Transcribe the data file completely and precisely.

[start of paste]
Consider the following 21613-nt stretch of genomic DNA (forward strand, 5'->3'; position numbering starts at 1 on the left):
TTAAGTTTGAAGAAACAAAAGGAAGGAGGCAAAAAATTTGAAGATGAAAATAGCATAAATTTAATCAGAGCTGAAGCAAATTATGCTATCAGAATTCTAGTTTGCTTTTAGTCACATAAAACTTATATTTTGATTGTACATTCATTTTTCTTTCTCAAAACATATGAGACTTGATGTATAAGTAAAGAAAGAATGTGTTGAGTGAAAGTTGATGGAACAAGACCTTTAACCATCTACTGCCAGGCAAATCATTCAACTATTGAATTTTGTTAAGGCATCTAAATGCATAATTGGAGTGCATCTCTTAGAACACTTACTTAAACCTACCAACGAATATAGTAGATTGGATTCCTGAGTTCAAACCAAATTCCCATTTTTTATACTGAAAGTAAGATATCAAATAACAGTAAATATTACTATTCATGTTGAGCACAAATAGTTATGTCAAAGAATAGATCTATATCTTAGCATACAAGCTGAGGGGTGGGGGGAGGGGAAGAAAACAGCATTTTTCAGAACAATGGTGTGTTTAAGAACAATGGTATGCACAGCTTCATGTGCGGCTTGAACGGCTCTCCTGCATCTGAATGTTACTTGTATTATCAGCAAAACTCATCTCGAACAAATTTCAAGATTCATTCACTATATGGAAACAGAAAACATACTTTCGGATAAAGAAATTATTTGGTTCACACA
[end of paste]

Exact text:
Consider the following 21613-nt stretch of genomic DNA (forward strand, 5'->3'; position numbering starts at 1 on the left):
TTAAGTTTGAAGAAACAAAAGGAAGGAGGCAAAAAATTTGAAGATGAAAATAGCATAAATTTAATCAGAGCTGAAGCAAATTATGCTATCAGAATTCTAGTTTGCTTTTAGTCACATAAAACTTATATTTTGATTGTACATTCATTTTTCTTTCTCAAAACATATGAGACTTGATGTATAAGTAAAGAAAGAATGTGTTGAGTGAAAGTTGATGGAACAAGACCTTTAACCATCTACTGCCAGGCAAATCATTCAACTATTGAATTTTGTTAAGGCATCTAAATGCATAATTGGAGTGCATCTCTTAGAACACTTACTTAAACCTACCAACGAATATAGTAGATTGGATTCCTGAGTTCAAACCAAATTCCCATTTTTTATACTGAAAGTAAGATATCAAATAACAGTAAATATTACTATTCATGTTGAGCACAAATAGTTATGTCAAAGAATAGATCTATATCTTAGCATACAAGCTGAGGGGTGGGGGGAGGGGAAGAAAACAGCATTTTTCAGAACAATGGTGTGTTTAAGAACAATGGTATGCACAGCTTCATGTGCGGCTTGAACGGCTCTCCTGCATCTGAATGTTACTTGTATTATCAGCAAAACTCATCTCGAACAAATTTCAAGATTCATTCACTATATGGAAACAGAAAACATACTTTCGGATAAAGAAATTATTTGGTTCACACA